The following post was written by Stan C. Kimer – Immediate Past President of the NC Council of Churches – in response to an op-ed  claiming that North Carolina’s unemployment insurance cuts have led to more employed Tar Heels.
(It’s also worth reading UNC Economist Patrick Conway’s response  to the same op-ed pointing out that the unemployment rate in our state has dropped because of discouraged workers leaving the labor force; a response  written by one of the 70,000 unemployed workers who lost benefits due to the General Assembly’s actions; and this post  by the NC Budget and Tax Center’s Allan Freyer, setting the record straight.)
Two weeks ago there was an op-ed by Brian Balfour claiming that cutting unemployment benefits has led to more employed North Carolinians. This was followed up by an article on the front page of Sunday’s N&O presenting that much of the decline in unemployment may instead be due to discouraged people simply dropping out of the workforce.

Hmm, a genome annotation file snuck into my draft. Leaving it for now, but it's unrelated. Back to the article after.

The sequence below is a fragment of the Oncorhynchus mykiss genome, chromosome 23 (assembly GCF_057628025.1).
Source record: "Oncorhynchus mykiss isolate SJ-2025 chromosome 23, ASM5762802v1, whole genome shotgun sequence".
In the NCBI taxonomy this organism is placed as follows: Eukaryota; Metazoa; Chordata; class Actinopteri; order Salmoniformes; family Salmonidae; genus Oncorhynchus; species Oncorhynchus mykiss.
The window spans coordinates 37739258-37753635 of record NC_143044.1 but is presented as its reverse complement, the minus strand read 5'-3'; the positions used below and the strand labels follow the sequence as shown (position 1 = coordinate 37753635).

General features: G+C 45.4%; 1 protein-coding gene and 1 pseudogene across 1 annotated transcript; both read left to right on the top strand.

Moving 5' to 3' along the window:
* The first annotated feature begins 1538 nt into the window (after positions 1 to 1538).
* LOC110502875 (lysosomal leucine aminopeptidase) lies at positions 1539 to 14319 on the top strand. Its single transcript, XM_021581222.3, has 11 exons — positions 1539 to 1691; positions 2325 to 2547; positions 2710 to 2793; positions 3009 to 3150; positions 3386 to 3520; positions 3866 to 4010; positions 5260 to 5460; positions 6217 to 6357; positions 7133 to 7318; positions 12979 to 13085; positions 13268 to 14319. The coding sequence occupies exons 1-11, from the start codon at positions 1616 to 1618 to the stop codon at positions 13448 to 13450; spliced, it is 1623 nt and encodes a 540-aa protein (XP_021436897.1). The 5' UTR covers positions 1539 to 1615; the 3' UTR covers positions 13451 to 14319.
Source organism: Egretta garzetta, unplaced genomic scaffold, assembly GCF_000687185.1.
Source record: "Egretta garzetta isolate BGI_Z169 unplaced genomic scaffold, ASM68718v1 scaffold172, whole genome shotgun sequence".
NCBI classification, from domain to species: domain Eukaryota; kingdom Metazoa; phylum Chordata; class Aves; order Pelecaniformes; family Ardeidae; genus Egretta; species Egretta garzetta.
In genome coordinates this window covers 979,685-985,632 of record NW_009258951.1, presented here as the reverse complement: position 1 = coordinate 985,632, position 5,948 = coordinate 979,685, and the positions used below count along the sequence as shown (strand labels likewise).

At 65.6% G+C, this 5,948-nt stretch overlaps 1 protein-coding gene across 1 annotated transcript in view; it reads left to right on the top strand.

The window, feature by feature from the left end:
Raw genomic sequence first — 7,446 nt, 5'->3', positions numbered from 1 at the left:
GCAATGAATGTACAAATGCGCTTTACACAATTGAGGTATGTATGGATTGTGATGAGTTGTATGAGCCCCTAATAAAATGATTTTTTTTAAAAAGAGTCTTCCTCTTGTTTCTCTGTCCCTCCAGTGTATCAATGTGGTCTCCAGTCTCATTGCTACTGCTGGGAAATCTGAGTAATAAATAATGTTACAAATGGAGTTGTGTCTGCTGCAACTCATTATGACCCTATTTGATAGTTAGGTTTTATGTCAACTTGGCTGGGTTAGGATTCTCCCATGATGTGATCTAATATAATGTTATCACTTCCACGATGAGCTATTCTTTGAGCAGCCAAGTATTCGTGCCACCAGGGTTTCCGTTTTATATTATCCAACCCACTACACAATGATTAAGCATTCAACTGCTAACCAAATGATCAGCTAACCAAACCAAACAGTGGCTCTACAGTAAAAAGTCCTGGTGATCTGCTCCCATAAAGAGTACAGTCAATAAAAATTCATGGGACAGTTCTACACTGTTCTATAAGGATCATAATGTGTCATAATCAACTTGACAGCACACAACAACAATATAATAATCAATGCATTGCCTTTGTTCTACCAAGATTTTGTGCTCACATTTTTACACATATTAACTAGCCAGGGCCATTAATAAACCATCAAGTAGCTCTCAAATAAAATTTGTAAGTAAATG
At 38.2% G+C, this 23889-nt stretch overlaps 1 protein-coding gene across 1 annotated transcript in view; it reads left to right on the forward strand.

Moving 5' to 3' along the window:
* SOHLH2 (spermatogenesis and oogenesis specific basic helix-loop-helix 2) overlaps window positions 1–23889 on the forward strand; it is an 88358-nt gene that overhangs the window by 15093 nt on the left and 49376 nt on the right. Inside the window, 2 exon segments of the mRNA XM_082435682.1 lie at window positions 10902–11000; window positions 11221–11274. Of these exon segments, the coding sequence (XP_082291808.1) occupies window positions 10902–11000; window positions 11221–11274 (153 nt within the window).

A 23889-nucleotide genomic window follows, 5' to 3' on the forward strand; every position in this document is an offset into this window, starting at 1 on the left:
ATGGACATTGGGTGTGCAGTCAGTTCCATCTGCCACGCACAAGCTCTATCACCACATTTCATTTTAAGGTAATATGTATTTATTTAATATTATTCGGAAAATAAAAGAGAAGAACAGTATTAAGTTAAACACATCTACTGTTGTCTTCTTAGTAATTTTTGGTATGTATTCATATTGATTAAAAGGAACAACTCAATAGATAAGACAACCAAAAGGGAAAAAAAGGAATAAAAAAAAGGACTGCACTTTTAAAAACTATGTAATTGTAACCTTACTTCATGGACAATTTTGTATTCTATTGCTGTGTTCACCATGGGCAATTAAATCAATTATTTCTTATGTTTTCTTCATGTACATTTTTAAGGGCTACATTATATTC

As the Immediate Past President of the North Carolina Council of Churches, with membership across 17 denominations and many churches statewide, how should people of faith respond to chronic unemployment? Christian scripture speaks of uplifting and encouraging others, being our brother’s keeper, helping those in need.
As a person of faith, I believe that cutting off assistance when families need it the most is the proverbial “kicking a person when they are already down on the ground hurting.” This is opposite of the Good Samaritan who instead found a man hurt and bleeding on the side of the road and offered assistance.
Providing needed assistance is truly a form of encouragement. By providing fair unemployment benefits, those without a job can have some of the financial pressures relieved, gain a modicum of self-respect and inspiration, and have more energy to find employment.
Stan C. Kimer, Raleigh, NC
Immediate Past President, NC Council of Churches